I'm looking for a little input from those with experience with network closet cooling.
We are going to have two classes of IDF's in a new building we're putting up. The first floor closets are going to have two Cisco 3560-48TS switches, one Cisco 3750G-12S Fiber Switch, a 500VA UPS and a small Netgear PoE switch. The second floor and up closets are going to have the same equipment without the fiber switch.
These rooms are also classed as electrical closets since there are breaker panels inside them and so the local fire code does not permit us to have any ventilation devices as the room must be weather sealed.
The contractors responbile for the construction project never installed AC to the closets as requested and are now refusing to do so. Their engineers state that their "opinion" is that in a sealed envrionment with no cooling or ventilation that this equipment will be able to sustain operating temperature around 80-90 degrees.
Given that these closets should be dissipating between 1100 and 1500 BTU's/hr depending on the configuration, we have serious doubts regarding the environment for our equipment.
Does anybody have any experience with a similar setup without any cooling or venting systems?
This is dependent on your local fire and building codes, but in similar situations it has been acceptable to install a "fire damper" in the HVAC ductwork. This is a spring-loaded shutter with a low-melting-point metal link holding the shutter open. In the event of a fire, the link melts and the shutter seals the duct. More sophisticated versions integrating to a fire alarm, etc. are available.
An alternative is a two-part split system A/C just for that room. You have an indoor unit with just the evaporator coil and a fan. Freon lines extend to a rooftop or outdoor compressor and condenser. No external ventilation or make-up air, and the only penetrations are for the freon lines and a small condensate drain.
"Storage" closets on architectural plans often get turned into server/network closets. This usually results in cooling issues. :-(
Like Jay stated much of this depends on code, but I have used these devices http://apcc.com/products/family/index.cfm?id=99 and they work quite well. They either need a drain, or like a dehumidifier, they have a local reservoir which you need to empty. I was told by APC they can vent directly into the ceiling space.
The APC portable unit described in another reply requires an exhaust vent which would violate your fire code.
If the UPS is 500va, that's the maximum you'll consume with the proposed gear. Plug in five, 100-watt light bulbs, hang a thermometer on the wall and close the door. Wait a day and read the thermometer. That will give you an idea as far as today's load goes.
However, in the future that space will be forevermore known as the "network room" and additional switches, routers, Muxes, PBX gear, etc. will flourish and multiply until the whole thing melts down.
Design it right now, or suffer later.
$300K for a split-system A/C installed is not just unreasonable, but absolutely preposterous.
We floated the portable AC idea with their engineers, mostly to see what they could do about exhaust ventilation and they said that it's also off the table.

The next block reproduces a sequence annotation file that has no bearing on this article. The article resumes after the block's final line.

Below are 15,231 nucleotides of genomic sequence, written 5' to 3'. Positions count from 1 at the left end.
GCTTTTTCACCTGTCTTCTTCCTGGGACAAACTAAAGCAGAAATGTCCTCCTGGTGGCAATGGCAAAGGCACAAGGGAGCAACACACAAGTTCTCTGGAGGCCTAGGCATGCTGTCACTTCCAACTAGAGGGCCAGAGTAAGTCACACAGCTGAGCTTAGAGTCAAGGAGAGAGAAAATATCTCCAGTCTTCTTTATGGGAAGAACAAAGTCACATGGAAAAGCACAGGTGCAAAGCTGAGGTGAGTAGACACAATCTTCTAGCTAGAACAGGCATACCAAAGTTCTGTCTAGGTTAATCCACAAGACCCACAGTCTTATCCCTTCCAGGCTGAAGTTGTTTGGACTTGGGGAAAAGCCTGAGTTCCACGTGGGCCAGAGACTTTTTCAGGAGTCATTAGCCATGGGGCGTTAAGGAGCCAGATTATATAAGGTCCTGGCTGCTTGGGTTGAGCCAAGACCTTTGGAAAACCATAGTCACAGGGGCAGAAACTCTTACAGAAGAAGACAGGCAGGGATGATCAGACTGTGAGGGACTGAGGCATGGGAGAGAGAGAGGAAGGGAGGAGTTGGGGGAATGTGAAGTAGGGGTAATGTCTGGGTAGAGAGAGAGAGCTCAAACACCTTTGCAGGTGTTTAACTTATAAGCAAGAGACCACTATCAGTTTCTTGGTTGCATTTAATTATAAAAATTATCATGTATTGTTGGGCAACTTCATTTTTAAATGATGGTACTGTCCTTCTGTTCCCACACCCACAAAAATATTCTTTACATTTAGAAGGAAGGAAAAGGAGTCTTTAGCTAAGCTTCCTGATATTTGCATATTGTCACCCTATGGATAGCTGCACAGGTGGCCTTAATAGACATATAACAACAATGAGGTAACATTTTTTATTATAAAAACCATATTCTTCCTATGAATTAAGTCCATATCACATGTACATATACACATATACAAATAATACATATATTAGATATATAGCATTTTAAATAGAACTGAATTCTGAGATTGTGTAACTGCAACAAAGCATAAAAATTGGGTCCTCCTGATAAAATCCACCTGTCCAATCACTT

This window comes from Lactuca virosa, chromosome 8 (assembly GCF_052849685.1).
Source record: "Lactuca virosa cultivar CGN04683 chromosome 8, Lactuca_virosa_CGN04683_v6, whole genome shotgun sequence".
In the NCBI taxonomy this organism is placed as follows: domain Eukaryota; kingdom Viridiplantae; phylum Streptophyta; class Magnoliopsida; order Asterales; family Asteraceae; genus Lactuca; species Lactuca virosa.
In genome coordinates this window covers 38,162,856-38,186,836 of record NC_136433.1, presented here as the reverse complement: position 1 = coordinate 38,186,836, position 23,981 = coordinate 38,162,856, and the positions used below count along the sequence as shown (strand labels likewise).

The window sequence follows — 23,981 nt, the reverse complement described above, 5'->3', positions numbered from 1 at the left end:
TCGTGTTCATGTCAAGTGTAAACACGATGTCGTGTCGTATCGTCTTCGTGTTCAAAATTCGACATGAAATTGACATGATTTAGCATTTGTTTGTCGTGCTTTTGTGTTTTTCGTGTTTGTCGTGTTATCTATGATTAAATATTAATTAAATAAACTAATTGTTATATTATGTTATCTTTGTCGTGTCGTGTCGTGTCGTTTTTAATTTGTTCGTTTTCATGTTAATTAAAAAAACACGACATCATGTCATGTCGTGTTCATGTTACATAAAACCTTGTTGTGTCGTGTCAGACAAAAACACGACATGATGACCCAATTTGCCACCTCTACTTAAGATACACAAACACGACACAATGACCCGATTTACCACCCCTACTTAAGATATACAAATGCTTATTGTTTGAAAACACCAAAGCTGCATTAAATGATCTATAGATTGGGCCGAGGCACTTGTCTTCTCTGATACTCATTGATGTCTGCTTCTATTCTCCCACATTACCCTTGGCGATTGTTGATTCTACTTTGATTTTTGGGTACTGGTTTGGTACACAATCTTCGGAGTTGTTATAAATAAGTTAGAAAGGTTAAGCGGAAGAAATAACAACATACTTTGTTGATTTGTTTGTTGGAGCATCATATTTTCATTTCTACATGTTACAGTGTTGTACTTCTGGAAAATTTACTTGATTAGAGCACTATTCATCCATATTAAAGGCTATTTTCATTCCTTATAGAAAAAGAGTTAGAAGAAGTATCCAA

Fortunately all of our really expensive gear like our 7200 series router and servers will be in the MDF which they actually plumbed some AC into.
Tomorrow I'm going to shut down the AC in a similar IDF with two 3560 switches and keep an eye on the temperature.
Believe it or not one of these engineers fighting so vehemently for a hot network closet had the nerve to send out a group email saying that our equipment load had less heat dissipation than 3 40W light bulbs. Given the attitude coming from this entire company on the topic, we're pretty sure that someone screwed up and now they're just trying to cover themselves.
We're basically stuck here and it's a pretty crappy situation.
James, I think you're right about 'somebody screwing up' here... I had the same problem a while back.
The 'engineers' who designed our new building (a scant 10 years ago) informed us that our server room would not require cooling (WTF?!?!) -- the 'air flow' through the room would sufficiently cool the room (400 sq.ft 8'x25').
We had about 30 servers at the time (various shapes/sizes). My calculations (rough as they were) showed that we'd have overheating problems within a couple hours.
They would not budge -- everyone 'higher up' took their word for it and IT Services here were ignored... until the weekend we moved our equipment in.
I had three of our VPs and two of the 'engineers' we hired come by the evening of our server room move. I asked about the air flow and how they came up with their high-priced opinions.
Since I'm not brain-dead, I secretly rented a portable A/C unit and had it at the ready after my show-and-tell session.
We had a 5 ton A/C unit installed the following month -- on the engineering company's dime.
In regards to your scenario, I think you'll have to re-provision some separate space for yourself in order to satisfy both parties. There doesn't seem to be a way to keep everyone happy over there.
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